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Community Advocacy Organization

The Good, The Bad, The Ugly of Community Growth

-By Brent Forsberg

In the late twenty-teens, I found a version of the meme shown above in an online discussion group focused on how communities grow. It spread for a short time under different headings, with some of the bingo spots changed out by those looking to make it more relevant to them. I got a good laugh when I looked at my home region and saw how many of the “unique” ideas from the top of the card were implemented there.

In thinking about this week’s Walkable Wednesday Article, the City Bingo card came to the top of my mind. After a few minutes of searching, this version came up on Reddit. While the top of the card remained the same, this one had a few other more severe outcomes related to the ideas of displacement and economic stratification. While every city might not have every square, I bet there is plenty to relate to for anyone living in a midsize to a major metropolitan population center.

While this meme was initially meant to be a snarky response to the growth many communities experienced between 2011 and 2020, I always found many of the squares quite fun.

Ideas of food, exercise, art, and gathering places are the building blocks of the places people want to be in for the most part. In a conference on Urban Sustainability at Portland State University in 2016, the growth patterns of neighborhoods were discussed in terms of coffee shops, food trucks, and retrofitting walkability into car-centric transportation patterns. Division Street was the first place I had Olive Oil flavored ice cream. It was fantastic. I think I had Earl Grey ice cream in San Francisco, but don’t hold me to that; it also has a fantastic flavor.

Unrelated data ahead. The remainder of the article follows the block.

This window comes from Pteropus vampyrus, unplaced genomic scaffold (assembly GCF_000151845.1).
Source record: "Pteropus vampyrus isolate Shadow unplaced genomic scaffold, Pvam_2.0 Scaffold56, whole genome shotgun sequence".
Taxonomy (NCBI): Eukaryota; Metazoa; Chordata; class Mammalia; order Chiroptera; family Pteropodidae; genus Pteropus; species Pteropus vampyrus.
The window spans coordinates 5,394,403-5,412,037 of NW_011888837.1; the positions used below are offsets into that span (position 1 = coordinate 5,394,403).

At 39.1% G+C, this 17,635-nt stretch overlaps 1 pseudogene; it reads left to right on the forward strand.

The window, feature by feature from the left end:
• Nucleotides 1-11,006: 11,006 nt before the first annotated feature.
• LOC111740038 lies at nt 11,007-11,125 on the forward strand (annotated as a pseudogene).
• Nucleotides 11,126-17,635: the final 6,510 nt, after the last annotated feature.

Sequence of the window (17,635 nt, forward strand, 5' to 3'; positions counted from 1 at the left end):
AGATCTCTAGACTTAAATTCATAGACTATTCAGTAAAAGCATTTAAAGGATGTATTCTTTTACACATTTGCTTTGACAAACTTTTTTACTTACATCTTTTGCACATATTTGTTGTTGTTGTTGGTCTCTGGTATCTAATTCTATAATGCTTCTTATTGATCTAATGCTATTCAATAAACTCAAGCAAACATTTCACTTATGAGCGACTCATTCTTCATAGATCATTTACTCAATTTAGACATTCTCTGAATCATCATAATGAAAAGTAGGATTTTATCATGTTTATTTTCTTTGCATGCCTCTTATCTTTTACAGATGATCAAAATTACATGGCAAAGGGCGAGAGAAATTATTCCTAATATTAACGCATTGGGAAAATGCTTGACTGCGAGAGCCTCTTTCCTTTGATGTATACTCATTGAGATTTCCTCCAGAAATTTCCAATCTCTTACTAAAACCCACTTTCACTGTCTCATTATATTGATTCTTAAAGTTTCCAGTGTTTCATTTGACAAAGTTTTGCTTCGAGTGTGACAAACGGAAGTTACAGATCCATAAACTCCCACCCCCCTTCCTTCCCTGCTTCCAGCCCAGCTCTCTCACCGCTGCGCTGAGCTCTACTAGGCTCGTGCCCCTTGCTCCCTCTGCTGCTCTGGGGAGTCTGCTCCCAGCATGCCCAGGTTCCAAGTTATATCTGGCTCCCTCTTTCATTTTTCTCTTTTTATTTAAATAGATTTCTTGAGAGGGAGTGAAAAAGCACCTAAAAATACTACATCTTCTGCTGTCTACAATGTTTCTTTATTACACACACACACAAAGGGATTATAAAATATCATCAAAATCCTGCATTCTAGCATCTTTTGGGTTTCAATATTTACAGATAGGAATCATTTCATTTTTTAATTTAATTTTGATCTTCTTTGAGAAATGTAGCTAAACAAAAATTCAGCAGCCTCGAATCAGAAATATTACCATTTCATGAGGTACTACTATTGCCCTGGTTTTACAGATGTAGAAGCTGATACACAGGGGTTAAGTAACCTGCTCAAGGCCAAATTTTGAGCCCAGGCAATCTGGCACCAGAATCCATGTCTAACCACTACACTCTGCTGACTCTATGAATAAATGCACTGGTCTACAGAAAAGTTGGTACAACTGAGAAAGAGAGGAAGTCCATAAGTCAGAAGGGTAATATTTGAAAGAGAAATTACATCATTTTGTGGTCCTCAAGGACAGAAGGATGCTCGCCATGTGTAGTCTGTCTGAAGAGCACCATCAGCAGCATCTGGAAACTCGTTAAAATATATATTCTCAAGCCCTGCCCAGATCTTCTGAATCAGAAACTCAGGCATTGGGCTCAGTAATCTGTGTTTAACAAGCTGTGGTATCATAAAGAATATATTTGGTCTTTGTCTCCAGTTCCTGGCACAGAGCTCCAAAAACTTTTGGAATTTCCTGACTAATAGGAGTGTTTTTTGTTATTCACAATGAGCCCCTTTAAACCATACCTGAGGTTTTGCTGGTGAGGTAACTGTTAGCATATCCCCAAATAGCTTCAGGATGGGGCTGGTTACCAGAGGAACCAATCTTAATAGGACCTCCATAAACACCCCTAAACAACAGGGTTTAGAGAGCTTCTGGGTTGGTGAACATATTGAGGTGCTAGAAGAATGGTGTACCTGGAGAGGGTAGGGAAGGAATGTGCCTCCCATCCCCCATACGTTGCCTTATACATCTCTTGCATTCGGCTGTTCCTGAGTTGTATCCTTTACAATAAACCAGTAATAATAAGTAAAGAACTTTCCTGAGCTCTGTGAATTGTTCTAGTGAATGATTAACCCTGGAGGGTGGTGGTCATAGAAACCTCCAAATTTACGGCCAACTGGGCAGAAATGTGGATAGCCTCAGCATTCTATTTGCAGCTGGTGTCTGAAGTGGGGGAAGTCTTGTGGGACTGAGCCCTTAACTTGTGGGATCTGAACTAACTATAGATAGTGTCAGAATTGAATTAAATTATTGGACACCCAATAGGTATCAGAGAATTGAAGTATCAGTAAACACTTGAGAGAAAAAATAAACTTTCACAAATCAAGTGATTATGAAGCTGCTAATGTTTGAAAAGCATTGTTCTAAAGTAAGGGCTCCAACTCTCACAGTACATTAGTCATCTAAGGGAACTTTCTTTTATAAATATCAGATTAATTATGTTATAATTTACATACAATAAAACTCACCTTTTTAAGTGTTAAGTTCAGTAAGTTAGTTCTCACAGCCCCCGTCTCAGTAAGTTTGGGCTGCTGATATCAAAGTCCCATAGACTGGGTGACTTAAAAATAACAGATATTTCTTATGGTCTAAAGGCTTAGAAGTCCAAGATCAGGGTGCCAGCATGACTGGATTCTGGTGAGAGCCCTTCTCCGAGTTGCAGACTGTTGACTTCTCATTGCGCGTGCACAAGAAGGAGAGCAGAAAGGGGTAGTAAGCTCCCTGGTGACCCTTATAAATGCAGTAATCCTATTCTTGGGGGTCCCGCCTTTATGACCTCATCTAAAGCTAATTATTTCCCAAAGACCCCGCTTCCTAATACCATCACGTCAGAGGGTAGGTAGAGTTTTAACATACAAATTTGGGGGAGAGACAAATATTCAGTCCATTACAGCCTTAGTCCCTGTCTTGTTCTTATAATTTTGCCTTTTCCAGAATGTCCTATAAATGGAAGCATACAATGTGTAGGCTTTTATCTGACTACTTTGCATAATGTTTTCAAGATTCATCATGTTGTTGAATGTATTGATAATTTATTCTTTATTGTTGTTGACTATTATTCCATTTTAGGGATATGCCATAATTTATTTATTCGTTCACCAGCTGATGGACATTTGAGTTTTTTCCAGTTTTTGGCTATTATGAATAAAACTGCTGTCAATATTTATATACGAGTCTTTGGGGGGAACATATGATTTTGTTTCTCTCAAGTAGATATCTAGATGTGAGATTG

In reading through this card, I almost went back to search for the original one I had seen that was more cheeky and fun. This one covers the displacement of minorities, the idea of how expensive it is to live in many places, and the perception of the “old days” being better than what a place is now. It came to me that this card is a good representation of the ideas of what the building blocks of great places are and the awareness of the consequences that short-sighted policy can create. Just like the people who create and sustain the places humanity lives in our cities are imperfect.

Decisions and actions are sometimes based on irrational ideas. In some cases, keeping resources readily available for specific power structures has created problems that will take decades to unravel. Patrick Geddes, a city planner in England around the turn of the 20th century, argued our cities in their current state are a product of the past 50 years of decision-making. Our job should be to make sure our decisions create the outcomes we would like to see for the next 50 years. As the “This City is Making a Comeback” Bingo card has pointed out, the tools people use to create fun and exciting places are similar around the country. Also, the consequences of short-sighted policy have shown we can do better as we continue to evolve the places humanity calls home.

As you look around your community, what are the places you enjoy, and how can those places continue to evolve to bring value to the community as it changes over time?

As a developer, I focus on how the built environment can create long-term stability and opportunity in communities around the projects my company is a part of. My philosophy is that the built environment is an extension of what humanity is. It is a product of human thought and constructed to be an extension of human existence. It manifests in the art, the food, and the activities that bring fulfillment to people. It also manifests into the uglier sides of human nature as blight and displacement. Between these lies the opportunity for people to continue to evolve to be better.

A fundamental change from the idea of governing uses and how we move cars to think about how humanity wants to live and what the values of a place should be. Our focus should be as our communities evolve over the next 50 years; what places foster the human experience that allows people to feel fulfilled? How can you help create the places people enjoy in your community?

Check out more from Brent Forsberg!



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